Welcome to the second installment of our hat “walkthrough”/ tutorial. We’re going to talk about colorwork! If you’ve missed part 1 you can check it out HERE! Choosing colors is a lot of fun, until the project doesn’t turn out the way you intended it to. How did this happen? and how can we prevent this!
Were going to go through a few techniques that will help you choose color schemes that will always work and we’ll talk about how to prevent puckering in your colorwork. I’ve added a little GIF about the backward loop cast on because I forgot to add it to the previous post.
Even though it’s one of the best parts of knitting, it can be quite hard to pick the right colors. Even when you think you’ve found the perfect combo, it might still not work out the way you intended. It’s still hard to translate balls of yarn into a colorwork pattern sometimes.
When you see the colors in the picture above you might think (like I did) that it’s going to work like a charm. I really felt that there was enough contrast between the colors.
But as it turned out, the second color was not a great match with the main color, causing it to almost disappear. It can be hard to find colors that match because even colors that are very different (like red or blue) can still suddenly disappear in colorwork patterns. To understand why this happens, we need to talk about “value”.
The human eye can’t really see the color value in real life (or in color actually). The best way to help you see it is by taking away all the colors so only the value is left. As you can see in the picture above, the value of contrast color 2 and main color is almost the same. No wonder contrast color 2 disappeared. Oops!
Now let’s take a look at the knitted pattern. Even though you can see the color changes up close, you won’t be able to see the colors from afar or in poor lighting.
If you do like the colors and don’t want to choose different ones, it’s possible to change the schematic by using contrast color 2 as the main color for the colorwork bit, and choosing a different color for the contrast color.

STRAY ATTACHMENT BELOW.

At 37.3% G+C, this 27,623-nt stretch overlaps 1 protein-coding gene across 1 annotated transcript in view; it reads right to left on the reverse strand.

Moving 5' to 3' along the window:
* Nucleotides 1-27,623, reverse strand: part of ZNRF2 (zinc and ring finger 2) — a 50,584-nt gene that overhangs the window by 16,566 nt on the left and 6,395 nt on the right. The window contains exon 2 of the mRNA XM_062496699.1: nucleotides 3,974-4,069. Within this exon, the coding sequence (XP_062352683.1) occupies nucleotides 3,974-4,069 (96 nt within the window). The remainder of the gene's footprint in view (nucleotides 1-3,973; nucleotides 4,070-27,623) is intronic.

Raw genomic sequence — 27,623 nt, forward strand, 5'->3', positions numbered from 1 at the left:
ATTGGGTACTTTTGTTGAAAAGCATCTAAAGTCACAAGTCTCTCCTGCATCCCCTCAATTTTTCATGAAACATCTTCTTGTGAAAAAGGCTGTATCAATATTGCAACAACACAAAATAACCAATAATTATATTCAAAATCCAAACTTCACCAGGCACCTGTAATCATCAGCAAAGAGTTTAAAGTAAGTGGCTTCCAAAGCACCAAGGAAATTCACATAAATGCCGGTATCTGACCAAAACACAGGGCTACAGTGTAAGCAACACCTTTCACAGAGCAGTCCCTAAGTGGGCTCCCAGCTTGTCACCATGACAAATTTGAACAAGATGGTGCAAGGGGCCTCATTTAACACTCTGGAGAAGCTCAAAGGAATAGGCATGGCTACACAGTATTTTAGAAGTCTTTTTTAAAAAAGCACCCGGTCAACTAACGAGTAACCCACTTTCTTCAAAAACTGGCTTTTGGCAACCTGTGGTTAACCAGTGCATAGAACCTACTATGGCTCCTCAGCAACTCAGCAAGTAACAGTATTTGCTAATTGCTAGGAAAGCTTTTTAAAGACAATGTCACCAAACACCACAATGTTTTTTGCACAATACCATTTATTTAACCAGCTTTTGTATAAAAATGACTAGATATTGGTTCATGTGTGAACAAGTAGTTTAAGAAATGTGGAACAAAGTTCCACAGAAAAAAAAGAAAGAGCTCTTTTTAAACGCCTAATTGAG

As you can see it would’ve been best to use dark green as the contrast color, but unfortunately I didn’t have enough left for the chart. I thin white works as well 🙂
Now that we’ve talked about the colors, we need to talk about technique. This tutorial is focussed mainly on magic loop, but it’s also possible to knit this pattern using dpn’s or 40cm circulars if you prefer. Which ever method you use, it’s very important to give your floats some space so it doesn’t pull your work in. When working with one color you knit 1 stitch and you use one thread. There’s no other factors to consider, and there’s nothing else to focus on but your tension (which you probably do automatically)
When you work with two strands, one will be your main color the other will be your contrast color. The color that you’re not currently using is called a “float”, and it floats in the back of your work. The float will have a different length than the yarn that is being knitted with, so the tension will vary. That is why sometimes this thread will be either too loose or too taught. This will result in either very large, loose stitches, or small contrast color stitches.
When you work with one color it doesn’t really matter if you use a small needle and have a lot of stitches smooshed on there, but when you work with stranded colorwork it’s very important to have floats that match the stretchiness of your knitted fabric (see pic above). The best way to do this is to make sure you stretch and pull a little after every change. You can still manipulate the stitches and the floats when you’re one or two stitches in. (the GIF below shows how I stretch and manipulate the stitches between color changes to make sure the floats are long enough)
Of course it’s also possible to do colorwork one color at a time. This means you’ll knit all the main color stitches for row 1, but skip the contrast color stitches by simply slipping them as if to purl. This way you already have to make sure the floats from the main color yarn aren’t too tight, but you won’t have to keep track of two different tensions and different colors. When you’ve done main color for row one, you’ll do contrast color for row 1, skipping all the main color stitches and only knitting the contrast color stitches. So knowing this, it’s absolutely possible for a beginner to knit colorwork without having to bother with stranded knitting.
When you look at the picture above you can see that the stitches aren’t puckered, but lay flat. When working smaller projects using magic loop, it can be difficult to get the floats to stay stretchy on the sides. This might cause the work to pucker or the stitches to stretch out of shape.
If you want to prevent this from happening, you can knit with your work inside out. When you pull your work inside out the floats will lie on the outside of the work, so they’ll naturally have a larger circumference, making the floats longer by a fraction. You’ll be knitting the same way except you’ll hold the “back” needles and the cable will be in front. This way you can turn your work and rearrange your needles while the floats stay on the outside of your work and stay neat and long.
The GIF above shows you what this will look like. Keep pulling the work and manipulating the stitches as you work. It’s still possible that your colorwork section turns out smaller or larger, you can always use a larger or smaller needle to make sure your gauge in colorwork matches your gauge in one color stockinette.
And we’ve reached the end of our second tutorial blog. Next week we’ll be working on the decreases at the top, making pom poms, weaving in the ends and blocking!